The following report, dated May 2 (see it here), showed that the prevalence nationwide increased from 3.90 to 4.90 and the country rate average from 16.75% to 34.45%. In the Metropolitan Region, according to this report, much more critical numbers were noted, especially in districts such as Independencia and Recoleta, which registered very significant increases compared to the report two days ago:
    [See chart in source link]
    A day after this report was issued, on Sunday, May 3, President Pi?era held an emergency meeting with the health authorities in La Moneda. Hours later, the government announced total quarantine for the communes of Recoleta, Quilicura, Cerrillos and Santiago (the latter remained until then partially under this measure). The urgency of the announcement, which shook that Sunday afternoon, was the first public sign that something was wrong. Minister Ma?alich began to talk about the "battle of Santiago" and the "plateau" and the "new normal" were never mentioned again.

    The May 5 report –which included for the first time the occupation of ICU beds and the number of mechanical ventilators, according to data from the Chilean Society of Intensive Medicine (Sochimi) - highlighted the national rise in prevalence values ​​(from 4, 09 to 4.14) and rate (from 34.45% to 40.37%). At the metropolitan level, meanwhile, the traffic light showed that ten communes had the four indicators in red (prevalence, rate, ICU beds and ventilators) (see that report here).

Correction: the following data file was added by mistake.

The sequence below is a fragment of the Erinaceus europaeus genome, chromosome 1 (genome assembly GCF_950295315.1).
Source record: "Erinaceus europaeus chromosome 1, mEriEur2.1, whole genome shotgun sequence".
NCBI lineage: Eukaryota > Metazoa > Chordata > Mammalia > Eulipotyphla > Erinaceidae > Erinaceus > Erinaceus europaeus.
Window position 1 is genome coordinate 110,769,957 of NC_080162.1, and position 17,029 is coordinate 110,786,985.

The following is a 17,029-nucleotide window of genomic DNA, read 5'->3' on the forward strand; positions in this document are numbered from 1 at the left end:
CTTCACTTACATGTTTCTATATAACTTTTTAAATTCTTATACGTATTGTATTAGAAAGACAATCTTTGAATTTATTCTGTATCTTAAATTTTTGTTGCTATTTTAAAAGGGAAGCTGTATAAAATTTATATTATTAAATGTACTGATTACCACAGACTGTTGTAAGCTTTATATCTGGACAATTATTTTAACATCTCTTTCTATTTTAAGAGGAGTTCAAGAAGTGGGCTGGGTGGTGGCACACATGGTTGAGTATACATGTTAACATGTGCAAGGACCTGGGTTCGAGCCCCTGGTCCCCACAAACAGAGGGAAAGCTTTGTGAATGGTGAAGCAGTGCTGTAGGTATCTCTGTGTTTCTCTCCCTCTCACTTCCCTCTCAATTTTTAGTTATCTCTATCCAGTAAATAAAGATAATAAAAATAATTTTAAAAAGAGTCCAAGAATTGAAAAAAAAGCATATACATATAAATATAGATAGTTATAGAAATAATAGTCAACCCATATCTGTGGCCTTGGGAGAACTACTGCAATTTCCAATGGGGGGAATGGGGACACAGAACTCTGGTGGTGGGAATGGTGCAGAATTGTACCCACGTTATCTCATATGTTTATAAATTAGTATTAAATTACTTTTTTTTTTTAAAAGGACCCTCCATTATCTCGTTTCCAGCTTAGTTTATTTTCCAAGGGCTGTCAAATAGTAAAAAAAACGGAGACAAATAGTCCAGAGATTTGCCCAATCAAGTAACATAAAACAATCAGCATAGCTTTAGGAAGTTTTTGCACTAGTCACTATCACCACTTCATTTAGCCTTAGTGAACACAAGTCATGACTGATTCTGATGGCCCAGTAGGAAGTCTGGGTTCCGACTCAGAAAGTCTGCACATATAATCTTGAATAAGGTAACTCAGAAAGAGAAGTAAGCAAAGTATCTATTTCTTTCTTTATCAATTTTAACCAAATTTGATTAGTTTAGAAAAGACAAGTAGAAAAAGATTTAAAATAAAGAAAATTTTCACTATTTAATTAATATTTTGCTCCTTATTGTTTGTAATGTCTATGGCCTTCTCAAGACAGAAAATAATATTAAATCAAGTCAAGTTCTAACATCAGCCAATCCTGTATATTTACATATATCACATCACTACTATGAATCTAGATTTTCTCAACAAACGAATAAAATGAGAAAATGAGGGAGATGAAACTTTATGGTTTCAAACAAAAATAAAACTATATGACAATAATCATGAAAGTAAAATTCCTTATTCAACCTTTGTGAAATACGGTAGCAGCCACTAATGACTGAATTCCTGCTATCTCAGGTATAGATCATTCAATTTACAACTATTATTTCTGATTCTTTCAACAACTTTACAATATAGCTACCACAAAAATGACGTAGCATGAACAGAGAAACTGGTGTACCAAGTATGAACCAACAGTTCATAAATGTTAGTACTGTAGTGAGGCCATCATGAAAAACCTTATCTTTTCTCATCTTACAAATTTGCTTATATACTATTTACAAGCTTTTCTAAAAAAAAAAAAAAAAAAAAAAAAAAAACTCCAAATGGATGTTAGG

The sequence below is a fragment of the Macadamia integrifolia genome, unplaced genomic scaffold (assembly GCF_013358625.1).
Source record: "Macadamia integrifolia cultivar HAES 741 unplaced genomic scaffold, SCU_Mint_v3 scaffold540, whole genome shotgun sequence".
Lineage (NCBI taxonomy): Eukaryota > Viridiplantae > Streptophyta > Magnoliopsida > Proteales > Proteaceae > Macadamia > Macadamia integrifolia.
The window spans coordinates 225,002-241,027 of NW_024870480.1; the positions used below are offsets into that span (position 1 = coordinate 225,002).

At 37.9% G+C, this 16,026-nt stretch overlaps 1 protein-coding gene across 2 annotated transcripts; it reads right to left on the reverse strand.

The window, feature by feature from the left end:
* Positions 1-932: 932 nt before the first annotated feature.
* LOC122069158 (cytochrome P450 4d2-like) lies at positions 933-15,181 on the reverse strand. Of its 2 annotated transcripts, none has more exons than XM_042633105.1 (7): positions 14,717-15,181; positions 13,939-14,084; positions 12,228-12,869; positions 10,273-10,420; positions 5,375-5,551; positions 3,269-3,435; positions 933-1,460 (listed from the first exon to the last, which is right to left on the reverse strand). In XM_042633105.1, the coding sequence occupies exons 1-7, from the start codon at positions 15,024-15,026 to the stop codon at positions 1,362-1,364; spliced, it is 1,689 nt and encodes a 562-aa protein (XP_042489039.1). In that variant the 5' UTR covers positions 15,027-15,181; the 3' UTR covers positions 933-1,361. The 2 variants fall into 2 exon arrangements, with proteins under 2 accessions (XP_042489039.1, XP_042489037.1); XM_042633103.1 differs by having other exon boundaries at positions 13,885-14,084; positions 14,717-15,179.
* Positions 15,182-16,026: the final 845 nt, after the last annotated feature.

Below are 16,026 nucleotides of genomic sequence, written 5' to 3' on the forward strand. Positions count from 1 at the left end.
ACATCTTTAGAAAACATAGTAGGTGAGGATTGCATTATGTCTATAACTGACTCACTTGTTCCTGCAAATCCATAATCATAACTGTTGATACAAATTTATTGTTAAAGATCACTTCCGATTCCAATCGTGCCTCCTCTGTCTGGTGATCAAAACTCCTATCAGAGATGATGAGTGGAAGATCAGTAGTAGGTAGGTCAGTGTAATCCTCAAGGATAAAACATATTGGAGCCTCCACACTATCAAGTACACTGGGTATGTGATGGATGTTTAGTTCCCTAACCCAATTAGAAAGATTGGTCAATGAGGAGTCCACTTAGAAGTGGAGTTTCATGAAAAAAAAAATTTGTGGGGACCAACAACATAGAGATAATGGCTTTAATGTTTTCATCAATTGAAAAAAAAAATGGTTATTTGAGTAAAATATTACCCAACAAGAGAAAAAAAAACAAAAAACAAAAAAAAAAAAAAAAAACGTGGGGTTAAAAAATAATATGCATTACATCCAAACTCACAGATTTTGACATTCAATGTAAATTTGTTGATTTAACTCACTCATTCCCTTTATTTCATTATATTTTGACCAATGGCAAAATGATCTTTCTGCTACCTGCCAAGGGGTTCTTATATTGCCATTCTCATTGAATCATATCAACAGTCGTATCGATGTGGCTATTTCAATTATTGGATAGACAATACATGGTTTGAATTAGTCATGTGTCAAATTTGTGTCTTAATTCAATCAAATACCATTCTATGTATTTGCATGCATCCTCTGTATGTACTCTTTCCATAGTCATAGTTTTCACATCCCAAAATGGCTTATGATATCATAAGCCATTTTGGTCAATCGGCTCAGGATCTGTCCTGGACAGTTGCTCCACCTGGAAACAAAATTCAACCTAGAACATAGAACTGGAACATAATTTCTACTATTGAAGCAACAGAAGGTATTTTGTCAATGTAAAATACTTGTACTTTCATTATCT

A day later, on May 6, Minister Ma?alich announced that 12 communes of Greater Santiago would be quarantined (San Miguel, San Joaqu?n, Renca, Pe?alol?n, Macul, Lo Prado, Lo Espejo, La Granja, La Florida, La Cisterna, Conchal? and Cerro Navia), while the territory under confinement would be expanded to four others (La Pintana, San Ram?n, San Bernardo and Puente Alto):
    [See chart on source link]

    Data from the May 8 report continued to rise in the Metropolitan Region. And, although nationally the rate decreased from 40.37% to 37.27%, the prevalence increased again from 4.14 to 5.01 (see that report here).

    It was with these numbers that the advisor to the Ministry of Science who models quarantines and analyzes their results, Tom?s P?rez-Acle, promoted on Twitter a “strict total quarantine” in those communes whose prevalence was greater than 4, that is, the entire Great Santiago. But this did not happen.

    The situation of the epidemiological week number 20, reflected in the report of May 12, showed that the Metropolitan Region continued to increase its indicators in red, and that the national average values ​​had increased: the prevalence from 5.01 to 5, 73 and the rate - which had previously decreased - from 37.27% to 40.78% (see that report here).